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Newly elected U.S. Senator Josh Hawley (R-Mo.), who handily defeated incumbent Democrat Claire McCaskill in November, is a former Supreme Court clerk who served previously as Missouri’s attorney general. At age 39, he is the youngest member of the Senate. Generally regarded as a rising star, the cerebral Hawley was named to the Senate Judiciary Committee, a plum assignment for a freshman. Yet just months after taking the oath of office, Hawley was blasted—twice—by the Wall Street Journal, which not only accused him of “bad judgment” but nastily remarked about his youth and physical appearance (referring to him, oddly, as having “a lean and hungry look”).
What apostasy did Hawley commit to warrant such opprobrium? Did he sell out to Planned Parenthood, endorse the Green New Deal, or betray the Republican platform?
No, Hawley had the temerity to express concern about a pending judicial nominee to the D.C. Circuit, widely viewed as the second-most-important court in America, next to the Supreme Court.
Hawley questioned the judicial philosophy of Neomi Rao, President Trump’s choice to replace Brett Kavanaugh on the appellate court that often serves as a stepping stone to the high court (as it did for Kavanaugh, Chief Justice John Roberts, Justices Ruth Bader Ginsburg and Clarence Thomas, and the late Antonin Scalia). Hawley stated he had reservations about Rao’s position on Roe v. Wade—the notorious activist ruling that invented a constitutional right to abortion out of whole cloth—and also concerns about her opposition to the doctrine of “substantive due process.”
For this, the Wall Street Journal berated him for applying a “litmus test,” “inhaling rumors,” and attempting “to make himself a hero of the anti-abortion right.”
Let me be clear that I am agnostic about Rao, who cleared the Judiciary Committee (with Hawley’s support) despite this kerfuffle. Trump has done a superb job so far in appointing sound judges to the federal bench, and I have no inside information suggesting that Rao is unfit or unqualified. The Left, in its typical fashion, opposes Rao based largely on some op-eds she wrote for her college newspaper decades ago.
But left-wing Democratic opposition alone is not a basis for conservatives blindly to support a nominee, because the Democrats oppose all of Trump’s judicial nominees. Federal judges, once confirmed, serve for life, and it is an unfortunate fact of life that judges appointed by Republican presidents have often disappointed on the Supreme Court and the lower federal courts. Some of the worst Supreme Court justices of the 20th century, including Earl Warren, William Brennan, and the author of Roe v. Wade, Harry Blackmun, were appointed by Republicans. And don’t forget David Souter, another dud.
For this reason, judicial nominees warrant careful scrutiny prior to confirmation—even when appointed by Republican presidents—and any substantial doubt about their judicial philosophy should be resolved against the candidate.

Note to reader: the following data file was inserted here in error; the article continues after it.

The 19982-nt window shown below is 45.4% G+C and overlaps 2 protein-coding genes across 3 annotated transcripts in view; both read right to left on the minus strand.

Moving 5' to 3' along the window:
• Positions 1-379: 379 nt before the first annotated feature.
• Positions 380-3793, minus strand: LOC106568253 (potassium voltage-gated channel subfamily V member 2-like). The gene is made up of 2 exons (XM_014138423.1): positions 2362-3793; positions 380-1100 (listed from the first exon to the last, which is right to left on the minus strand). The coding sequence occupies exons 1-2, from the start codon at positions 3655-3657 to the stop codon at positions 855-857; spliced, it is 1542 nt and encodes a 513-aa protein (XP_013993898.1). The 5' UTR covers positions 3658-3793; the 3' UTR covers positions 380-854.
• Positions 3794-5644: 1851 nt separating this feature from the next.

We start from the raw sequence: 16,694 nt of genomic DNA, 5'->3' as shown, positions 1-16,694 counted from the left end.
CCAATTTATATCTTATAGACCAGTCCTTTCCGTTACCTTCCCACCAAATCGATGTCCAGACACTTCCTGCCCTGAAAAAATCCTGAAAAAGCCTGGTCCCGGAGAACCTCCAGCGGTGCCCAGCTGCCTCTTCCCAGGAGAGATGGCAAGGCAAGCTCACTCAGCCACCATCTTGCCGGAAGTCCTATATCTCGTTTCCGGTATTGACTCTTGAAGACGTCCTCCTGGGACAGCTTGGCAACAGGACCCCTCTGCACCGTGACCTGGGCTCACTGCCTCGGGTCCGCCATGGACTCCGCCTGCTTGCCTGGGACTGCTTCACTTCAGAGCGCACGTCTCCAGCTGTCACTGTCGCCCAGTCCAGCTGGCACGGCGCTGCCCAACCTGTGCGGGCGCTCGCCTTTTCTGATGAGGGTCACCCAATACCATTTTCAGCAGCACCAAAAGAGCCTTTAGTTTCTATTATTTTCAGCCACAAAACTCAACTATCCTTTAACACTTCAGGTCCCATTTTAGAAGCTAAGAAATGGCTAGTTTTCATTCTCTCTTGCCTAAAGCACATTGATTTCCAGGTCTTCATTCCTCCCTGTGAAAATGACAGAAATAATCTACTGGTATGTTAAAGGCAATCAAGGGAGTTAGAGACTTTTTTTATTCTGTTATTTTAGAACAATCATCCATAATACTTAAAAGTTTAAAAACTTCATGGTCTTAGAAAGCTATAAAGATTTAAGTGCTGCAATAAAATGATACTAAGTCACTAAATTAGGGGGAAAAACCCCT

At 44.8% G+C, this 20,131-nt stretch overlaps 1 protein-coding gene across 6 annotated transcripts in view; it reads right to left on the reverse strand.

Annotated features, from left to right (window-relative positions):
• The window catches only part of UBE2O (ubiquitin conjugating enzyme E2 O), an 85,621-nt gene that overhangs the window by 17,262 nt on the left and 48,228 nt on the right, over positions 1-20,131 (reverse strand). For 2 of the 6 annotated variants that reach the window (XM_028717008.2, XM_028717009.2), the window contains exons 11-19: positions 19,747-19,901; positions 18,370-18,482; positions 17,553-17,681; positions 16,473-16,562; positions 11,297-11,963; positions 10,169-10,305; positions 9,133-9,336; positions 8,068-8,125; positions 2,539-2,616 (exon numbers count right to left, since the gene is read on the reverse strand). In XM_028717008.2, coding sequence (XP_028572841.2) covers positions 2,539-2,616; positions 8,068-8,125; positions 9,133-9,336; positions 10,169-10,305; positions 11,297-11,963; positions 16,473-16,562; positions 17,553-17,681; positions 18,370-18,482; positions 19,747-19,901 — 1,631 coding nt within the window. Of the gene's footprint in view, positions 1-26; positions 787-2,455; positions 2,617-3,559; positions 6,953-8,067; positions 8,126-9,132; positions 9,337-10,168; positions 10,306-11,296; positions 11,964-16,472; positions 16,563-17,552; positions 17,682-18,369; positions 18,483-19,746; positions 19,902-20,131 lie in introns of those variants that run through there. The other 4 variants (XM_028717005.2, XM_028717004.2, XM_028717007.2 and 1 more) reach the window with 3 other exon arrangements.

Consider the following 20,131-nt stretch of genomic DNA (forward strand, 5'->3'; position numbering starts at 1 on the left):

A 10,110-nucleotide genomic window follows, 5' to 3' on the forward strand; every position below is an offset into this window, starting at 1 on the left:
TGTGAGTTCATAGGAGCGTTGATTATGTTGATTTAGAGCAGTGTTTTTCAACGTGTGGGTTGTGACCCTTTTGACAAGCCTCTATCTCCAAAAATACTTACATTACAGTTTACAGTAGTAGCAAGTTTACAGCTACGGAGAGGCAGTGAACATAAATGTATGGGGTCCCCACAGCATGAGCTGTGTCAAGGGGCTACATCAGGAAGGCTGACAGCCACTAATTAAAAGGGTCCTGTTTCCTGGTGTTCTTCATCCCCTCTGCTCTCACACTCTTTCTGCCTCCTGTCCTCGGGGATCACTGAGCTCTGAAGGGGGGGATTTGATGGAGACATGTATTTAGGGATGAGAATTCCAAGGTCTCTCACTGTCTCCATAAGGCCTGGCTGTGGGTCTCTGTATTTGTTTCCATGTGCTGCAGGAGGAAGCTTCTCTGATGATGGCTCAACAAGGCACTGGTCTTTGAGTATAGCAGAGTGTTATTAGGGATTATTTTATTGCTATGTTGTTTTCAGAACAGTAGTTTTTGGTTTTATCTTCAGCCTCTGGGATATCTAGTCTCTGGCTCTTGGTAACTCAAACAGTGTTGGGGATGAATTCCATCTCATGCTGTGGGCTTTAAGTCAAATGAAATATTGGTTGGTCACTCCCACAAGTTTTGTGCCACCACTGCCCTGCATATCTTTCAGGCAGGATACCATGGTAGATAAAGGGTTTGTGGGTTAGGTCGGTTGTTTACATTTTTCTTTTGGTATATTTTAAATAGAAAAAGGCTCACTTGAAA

Hawley was selected to serve on the Judiciary Committee because of his legal acumen and extensive experience as a constitutional litigator. After being burned so many times, conservatives should support rigorous due diligence for lifetime appointments. The most troubling aspect of the Wall Street Journal’s criticism of Hawley is the manner in which it dismissively pooh-poohed the basis for his reservations about Rao. “Substantive due process,” the Journal lectured, “has been misused, but it is by now deeply embedded in Supreme Court precedent.”
The Journal went so far as to defame the late Justice Scalia by stating he was guilty of using “substantive due process” himself, as if to suggest “we’re all activists now.” This assertion is so misleading as to be fraudulent.
While it is true that Scalia voted to apply the Second Amendment to the states in McDonald v. Chicago (2010) pursuant to the well-established “incorporation doctrine,” the term “substantive due process” is universally understood to refer to the judicial concoction of “rights” that appear nowhere in the Constitution, by conjuring substantive meaning from the “due process” clause of the 14th Amendment. “Due process” connotes procedural protection—the requirement of a hearing before the government takes adverse action. Reading “due process” as a constraint on the states’ inherent police powers is pure judicial usurpation—a transparent ploy to enact a “living Constitution.” The Warren Court used this bogus theory to “recognize” a right to sexual privacy in Griswold v. Connecticut (1965), and continued down this activist path with Roe v. Wade (1973) and fabricating a right to same-sex marriage in Obergefell v. Hodges (2015).
In its second attack on Hawley, the Journal acknowledged that the incorporation doctrine and substantive due process are two separate things, but snidely suggested that Hawley had “changed his legal story.”
This is risible. All legal conservatives recognize “substantive due process” as synonymous with progressive activism, exemplified by Justice Anthony Kennedy’s “mystery passage” in Planned Parenthood v. Casey (1992): “At the heart of liberty is the right to define one’s own concept of existence, of meaning, of the universe, and of the mystery of human life.” This is the type of psychobabble folderol that activist judges use to impose their policy preferences on Americans.
Hawley’s opposition to “substantive due process” should be applauded, not decried. Phony theories of constitutional law represent an illegitimate power grab by the imperial judiciary. The Senate can and should ferret out nominees who support this bogus doctrine. The nation would not be in its current predicament if we had more senators of Hawley’s discernment and attentiveness. Please, Senator Hawley, keep it up.
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